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Another Cabbagetown heritage district under consideration

The city heritage study of what’s being called “Cabbagetown Southwest” in launching in April.

The Cabbagetown Southwest Heritage Conservation District Study was prioritized by City Council in March 2015. The study, run under the auspices of the City Planning Division, will “provide an overall understanding of the area’s history and heritage character and to determine if designation as a heritage conservation district would be an appropriate heritage planning tool for the area.”

The area is bound by Sherbourne Street to the west, Carlton Street to the north, Parliament Street to the east and Shuter Street to the south.

The study is being undertaken by a project team led by EVOQ Architecture (heritage architects) with Urban Strategies Inc. (planning consultants) and LURA (facilitators) to prepare the study report.

The study will include a comprehensive property inventory, historical research, character analysis, evaluation of the area’s heritage value, and review of the area’s existing planning framework. The study process includes two public meetings, as well as the convening of a community advisory group to provide specific and detailed feedback on research, analysis and recommendations.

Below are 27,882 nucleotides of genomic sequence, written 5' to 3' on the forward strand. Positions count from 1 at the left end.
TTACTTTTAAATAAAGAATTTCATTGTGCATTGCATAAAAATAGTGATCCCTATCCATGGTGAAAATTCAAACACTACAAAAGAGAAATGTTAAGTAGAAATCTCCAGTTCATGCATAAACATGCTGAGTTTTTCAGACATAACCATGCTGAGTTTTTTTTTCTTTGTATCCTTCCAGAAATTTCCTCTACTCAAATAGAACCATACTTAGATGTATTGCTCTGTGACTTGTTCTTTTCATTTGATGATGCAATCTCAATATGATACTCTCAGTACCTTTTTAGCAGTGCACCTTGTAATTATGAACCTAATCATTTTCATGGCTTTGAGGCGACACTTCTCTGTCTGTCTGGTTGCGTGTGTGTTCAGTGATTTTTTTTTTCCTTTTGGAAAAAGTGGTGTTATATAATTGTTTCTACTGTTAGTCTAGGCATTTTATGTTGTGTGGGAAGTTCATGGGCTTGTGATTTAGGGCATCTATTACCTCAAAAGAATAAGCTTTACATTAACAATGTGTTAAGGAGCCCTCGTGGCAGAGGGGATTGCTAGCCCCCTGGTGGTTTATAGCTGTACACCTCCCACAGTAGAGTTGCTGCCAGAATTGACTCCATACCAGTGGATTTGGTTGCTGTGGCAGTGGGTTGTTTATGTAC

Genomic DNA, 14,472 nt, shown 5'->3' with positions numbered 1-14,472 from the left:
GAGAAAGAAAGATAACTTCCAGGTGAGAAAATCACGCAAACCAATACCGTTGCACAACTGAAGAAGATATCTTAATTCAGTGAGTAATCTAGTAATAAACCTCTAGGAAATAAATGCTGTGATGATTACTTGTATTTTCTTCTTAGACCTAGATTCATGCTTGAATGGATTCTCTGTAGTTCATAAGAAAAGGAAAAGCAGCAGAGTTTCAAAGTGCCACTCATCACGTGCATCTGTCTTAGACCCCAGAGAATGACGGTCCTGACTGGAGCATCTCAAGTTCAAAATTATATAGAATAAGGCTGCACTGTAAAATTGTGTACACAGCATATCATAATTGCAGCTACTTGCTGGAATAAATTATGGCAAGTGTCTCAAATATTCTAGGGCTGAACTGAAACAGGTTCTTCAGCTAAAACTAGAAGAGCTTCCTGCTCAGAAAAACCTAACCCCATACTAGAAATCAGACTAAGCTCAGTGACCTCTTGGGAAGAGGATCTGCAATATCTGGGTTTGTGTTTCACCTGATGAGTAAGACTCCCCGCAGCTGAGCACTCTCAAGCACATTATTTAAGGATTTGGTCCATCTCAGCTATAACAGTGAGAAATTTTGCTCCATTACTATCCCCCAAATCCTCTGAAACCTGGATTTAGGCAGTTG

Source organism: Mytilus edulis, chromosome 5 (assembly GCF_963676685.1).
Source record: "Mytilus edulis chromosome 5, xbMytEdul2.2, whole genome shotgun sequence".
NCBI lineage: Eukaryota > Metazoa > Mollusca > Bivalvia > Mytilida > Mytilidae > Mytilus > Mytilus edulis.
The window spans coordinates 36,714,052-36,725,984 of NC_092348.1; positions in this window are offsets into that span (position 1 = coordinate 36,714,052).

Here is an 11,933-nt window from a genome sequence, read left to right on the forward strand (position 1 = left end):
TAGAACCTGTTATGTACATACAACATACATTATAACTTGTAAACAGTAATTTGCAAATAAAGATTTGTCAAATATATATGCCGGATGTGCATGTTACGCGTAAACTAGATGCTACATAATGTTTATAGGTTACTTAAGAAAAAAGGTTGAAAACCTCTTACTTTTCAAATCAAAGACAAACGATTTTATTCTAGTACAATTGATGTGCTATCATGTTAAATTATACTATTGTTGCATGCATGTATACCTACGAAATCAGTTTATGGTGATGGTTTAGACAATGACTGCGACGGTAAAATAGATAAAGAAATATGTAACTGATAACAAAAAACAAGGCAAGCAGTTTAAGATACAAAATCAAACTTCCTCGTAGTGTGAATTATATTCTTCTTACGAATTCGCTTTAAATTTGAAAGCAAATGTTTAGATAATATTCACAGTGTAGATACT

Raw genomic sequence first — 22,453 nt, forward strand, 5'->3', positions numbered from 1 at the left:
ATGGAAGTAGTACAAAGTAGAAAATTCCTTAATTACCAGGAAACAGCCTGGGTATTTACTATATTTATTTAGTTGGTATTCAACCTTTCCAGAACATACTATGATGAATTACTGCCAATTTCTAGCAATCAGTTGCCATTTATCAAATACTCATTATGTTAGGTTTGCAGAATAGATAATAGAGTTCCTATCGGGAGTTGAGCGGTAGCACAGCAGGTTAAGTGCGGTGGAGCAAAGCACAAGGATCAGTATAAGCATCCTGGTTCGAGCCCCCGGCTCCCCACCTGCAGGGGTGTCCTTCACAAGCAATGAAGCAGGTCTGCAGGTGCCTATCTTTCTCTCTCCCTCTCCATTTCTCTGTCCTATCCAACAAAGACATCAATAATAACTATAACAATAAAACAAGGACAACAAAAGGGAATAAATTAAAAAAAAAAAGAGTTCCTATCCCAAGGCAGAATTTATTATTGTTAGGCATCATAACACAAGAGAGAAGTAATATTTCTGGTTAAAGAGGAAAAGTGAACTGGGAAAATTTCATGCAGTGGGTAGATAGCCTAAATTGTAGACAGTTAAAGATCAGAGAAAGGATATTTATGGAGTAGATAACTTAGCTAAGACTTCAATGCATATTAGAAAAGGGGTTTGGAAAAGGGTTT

Read all the details about the project and learn how you can participate.

Posted in Local Interest, Politics
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Throwback Thursday: the DIY version

Your Cabbagetowner for many years has known what a treasure-trove of historic photos are preserved through the City of Toronto Archives.